From scummy street vagabonds to bullshitting indie bands, Arctic Monkeys’ lyrics are populated by a cast of colourful characters, bringing the music to vibrant life. But who are they and what from Alex Turner’s real life inspired them? Here’s some of their great early lyrics investigated…
‘When The Sun Goes Down’
A scummy man. A value-range prostitute.
What we know: The band’s practise rooms used to be in Neepsend – a dodgy part of Sheffield, where they would regularly see streetwalkers tracing a path along the main road.
What the band have said:
Andy: “Fucking scary people.”
Alex: “You’d see a bloke with a carrier bag or summat and it’s like, ‘What the fuck is he doing her at this time of the night?’ Or you’d be packing your guitars away and somebody’d walk past and be like ‘How much is one of them worth?”
What the lyrics suggest: Seems like it’s a pretty open-and-shut case, sarge. A shivering prostitute stands in her scants on a Sheffield street as the sun sets, watched over by a scummy pimp with a driving ban (among other offences), until some filthy nasty john pulls up to the kerb in a Ford Mondeo. They disappear off together into the night, while Alex Turner is stood opposite with a notebook, a pen and an eye on being this generation’s Sting, eagerly writing down all this great material.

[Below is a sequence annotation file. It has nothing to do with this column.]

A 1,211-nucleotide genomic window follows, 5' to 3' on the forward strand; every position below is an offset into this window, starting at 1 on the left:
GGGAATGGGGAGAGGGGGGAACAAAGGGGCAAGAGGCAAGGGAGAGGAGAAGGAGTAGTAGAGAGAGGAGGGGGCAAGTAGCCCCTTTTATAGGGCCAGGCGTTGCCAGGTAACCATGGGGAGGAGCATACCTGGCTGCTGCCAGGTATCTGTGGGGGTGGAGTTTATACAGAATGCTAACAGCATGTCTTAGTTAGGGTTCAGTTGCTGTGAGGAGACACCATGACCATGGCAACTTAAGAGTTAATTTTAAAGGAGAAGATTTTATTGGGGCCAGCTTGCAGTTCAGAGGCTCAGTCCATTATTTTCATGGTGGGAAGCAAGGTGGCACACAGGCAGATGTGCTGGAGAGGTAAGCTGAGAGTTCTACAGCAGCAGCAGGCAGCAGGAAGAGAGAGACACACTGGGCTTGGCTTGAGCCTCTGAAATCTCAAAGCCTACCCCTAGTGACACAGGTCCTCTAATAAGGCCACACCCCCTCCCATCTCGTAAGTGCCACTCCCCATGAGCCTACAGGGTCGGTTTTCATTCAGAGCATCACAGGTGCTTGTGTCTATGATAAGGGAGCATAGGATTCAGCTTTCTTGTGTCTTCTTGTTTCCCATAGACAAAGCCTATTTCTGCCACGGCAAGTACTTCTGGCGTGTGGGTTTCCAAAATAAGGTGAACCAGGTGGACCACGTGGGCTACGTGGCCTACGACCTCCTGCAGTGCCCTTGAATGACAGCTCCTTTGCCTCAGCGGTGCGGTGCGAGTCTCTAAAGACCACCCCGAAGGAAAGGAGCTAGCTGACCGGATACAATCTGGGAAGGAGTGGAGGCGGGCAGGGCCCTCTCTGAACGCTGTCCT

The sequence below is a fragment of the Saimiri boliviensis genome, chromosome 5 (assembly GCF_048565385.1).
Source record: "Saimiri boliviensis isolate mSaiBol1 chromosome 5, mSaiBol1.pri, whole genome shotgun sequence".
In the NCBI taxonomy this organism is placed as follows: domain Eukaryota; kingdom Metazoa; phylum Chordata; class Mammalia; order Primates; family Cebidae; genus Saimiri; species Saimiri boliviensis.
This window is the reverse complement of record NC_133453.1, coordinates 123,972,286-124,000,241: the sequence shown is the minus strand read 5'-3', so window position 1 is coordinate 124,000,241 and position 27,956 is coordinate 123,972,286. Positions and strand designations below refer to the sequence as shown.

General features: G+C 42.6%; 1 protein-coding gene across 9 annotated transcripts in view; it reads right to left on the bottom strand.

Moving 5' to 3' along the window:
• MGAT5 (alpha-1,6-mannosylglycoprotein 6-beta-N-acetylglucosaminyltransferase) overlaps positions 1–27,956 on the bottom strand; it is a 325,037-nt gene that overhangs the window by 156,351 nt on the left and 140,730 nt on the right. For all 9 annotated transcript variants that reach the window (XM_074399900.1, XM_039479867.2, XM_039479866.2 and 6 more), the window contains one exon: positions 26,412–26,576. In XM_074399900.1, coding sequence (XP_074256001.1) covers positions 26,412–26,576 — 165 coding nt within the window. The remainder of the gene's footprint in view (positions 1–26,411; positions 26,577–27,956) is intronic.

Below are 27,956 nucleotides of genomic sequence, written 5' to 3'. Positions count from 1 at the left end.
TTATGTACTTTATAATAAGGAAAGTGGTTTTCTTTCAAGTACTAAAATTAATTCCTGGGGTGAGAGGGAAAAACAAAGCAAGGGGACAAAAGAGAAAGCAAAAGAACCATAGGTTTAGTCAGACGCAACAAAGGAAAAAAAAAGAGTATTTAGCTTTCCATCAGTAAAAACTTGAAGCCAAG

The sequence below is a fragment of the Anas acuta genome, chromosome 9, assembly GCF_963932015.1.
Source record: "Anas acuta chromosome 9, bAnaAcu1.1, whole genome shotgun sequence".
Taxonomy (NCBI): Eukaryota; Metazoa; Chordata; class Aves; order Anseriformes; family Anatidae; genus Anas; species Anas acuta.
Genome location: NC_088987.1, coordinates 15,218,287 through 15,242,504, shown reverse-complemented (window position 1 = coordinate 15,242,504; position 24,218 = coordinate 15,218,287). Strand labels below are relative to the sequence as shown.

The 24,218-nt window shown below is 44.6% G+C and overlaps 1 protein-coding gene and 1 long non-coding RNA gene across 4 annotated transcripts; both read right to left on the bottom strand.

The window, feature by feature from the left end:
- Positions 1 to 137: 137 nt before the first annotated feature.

What the internet thinks: “It’s a tribute to prossies and their pimps – but i love this song!!!”
“’They’re all infected but he’ll be alright.’ I think he means they’ve got aids?”
What they teach us: Don’t become a prostitute if you’re sensitive to cold weather ‘cos really you can’t pick up much trade when you’re wearing a nice big woolly jumper, some trackie pants and a bobble hat.
Real-life equivalent: Wayne Rooney and his granny masseuse.
Fake Tales Of San Francisco
A band from Rotherham who would prefer to be from Cal-i-for-nay-ah
What we know: Alex Turner worked in Sheffield venue The Boardwalk, which, after coming up against one too many sub-Razorlight wannabes queuing to jump on the urch-rock bandwagon, gave him the idea for ‘Fake Tales…’
What the lyrics suggest: The reference to trilbies and white wine are a direct wormhole back to 2005, when for £7 you could see six bands full of these over-styled chances in hoopy T-shirts any given night. Also, it’s widely unknown that New York Stadium is actually the home of Rotherham FC (well, since 2012 – Ed).
What the internet thinks: “I get the impression they are at a wedding, and the band looks really cool and trendy, but actually, is really horrible… ‘All that’s left, is the proof that love’s not only blind, but deaf.’ And ‘all the weekend rock stars are in the toilet practising their lines’. Since they’re only a wedding band, it probably isn’t their main profession.”
What they teach us: You should still turn up early to the show – you never know who you might catch.
Real-life equivalent: The Family Rain.
A scummy man. A value-range prostitute.
What we know: Began life as a word-game between Alex Turner and his then-girlfriend Johanna Bennett. “We were on holiday and had cut ourselves off from everything…” she told The Observer. “So as not to drive each other mad we started messing around with these words, like a game, singing them to each other.”